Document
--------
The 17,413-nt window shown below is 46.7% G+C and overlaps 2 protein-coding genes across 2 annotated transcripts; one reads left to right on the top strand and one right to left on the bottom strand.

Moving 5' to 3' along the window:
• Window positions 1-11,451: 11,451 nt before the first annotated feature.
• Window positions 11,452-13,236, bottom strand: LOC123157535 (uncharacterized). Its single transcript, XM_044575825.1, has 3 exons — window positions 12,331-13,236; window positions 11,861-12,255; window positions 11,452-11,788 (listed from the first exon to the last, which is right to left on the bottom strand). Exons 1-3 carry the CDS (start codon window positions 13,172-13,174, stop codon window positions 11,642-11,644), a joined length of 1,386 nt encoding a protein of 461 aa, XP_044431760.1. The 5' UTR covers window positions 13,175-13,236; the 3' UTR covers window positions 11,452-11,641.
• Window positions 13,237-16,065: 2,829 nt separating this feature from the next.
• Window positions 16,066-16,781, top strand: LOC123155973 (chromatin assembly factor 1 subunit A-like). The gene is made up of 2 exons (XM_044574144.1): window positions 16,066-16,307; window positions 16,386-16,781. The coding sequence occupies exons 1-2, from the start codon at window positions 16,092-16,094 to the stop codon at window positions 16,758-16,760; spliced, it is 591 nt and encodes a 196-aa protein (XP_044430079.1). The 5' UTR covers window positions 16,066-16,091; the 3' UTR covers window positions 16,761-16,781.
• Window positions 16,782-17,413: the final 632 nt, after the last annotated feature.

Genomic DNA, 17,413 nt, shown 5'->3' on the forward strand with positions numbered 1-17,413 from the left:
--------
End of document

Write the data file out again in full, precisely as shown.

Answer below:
The 17,413-nt window shown below is 46.7% G+C and overlaps 2 protein-coding genes across 2 annotated transcripts; one reads left to right on the top strand and one right to left on the bottom strand.

Moving 5' to 3' along the window:
• Window positions 1-11,451: 11,451 nt before the first annotated feature.
• Window positions 11,452-13,236, bottom strand: LOC123157535 (uncharacterized). Its single transcript, XM_044575825.1, has 3 exons — window positions 12,331-13,236; window positions 11,861-12,255; window positions 11,452-11,788 (listed from the first exon to the last, which is right to left on the bottom strand). Exons 1-3 carry the CDS (start codon window positions 13,172-13,174, stop codon window positions 11,642-11,644), a joined length of 1,386 nt encoding a protein of 461 aa, XP_044431760.1. The 5' UTR covers window positions 13,175-13,236; the 3' UTR covers window positions 11,452-11,641.
• Window positions 13,237-16,065: 2,829 nt separating this feature from the next.
• Window positions 16,066-16,781, top strand: LOC123155973 (chromatin assembly factor 1 subunit A-like). The gene is made up of 2 exons (XM_044574144.1): window positions 16,066-16,307; window positions 16,386-16,781. The coding sequence occupies exons 1-2, from the start codon at window positions 16,092-16,094 to the stop codon at window positions 16,758-16,760; spliced, it is 591 nt and encodes a 196-aa protein (XP_044430079.1). The 5' UTR covers window positions 16,066-16,091; the 3' UTR covers window positions 16,761-16,781.
• Window positions 16,782-17,413: the final 632 nt, after the last annotated feature.

Genomic DNA, 17,413 nt, shown 5'->3' on the forward strand with positions numbered 1-17,413 from the left: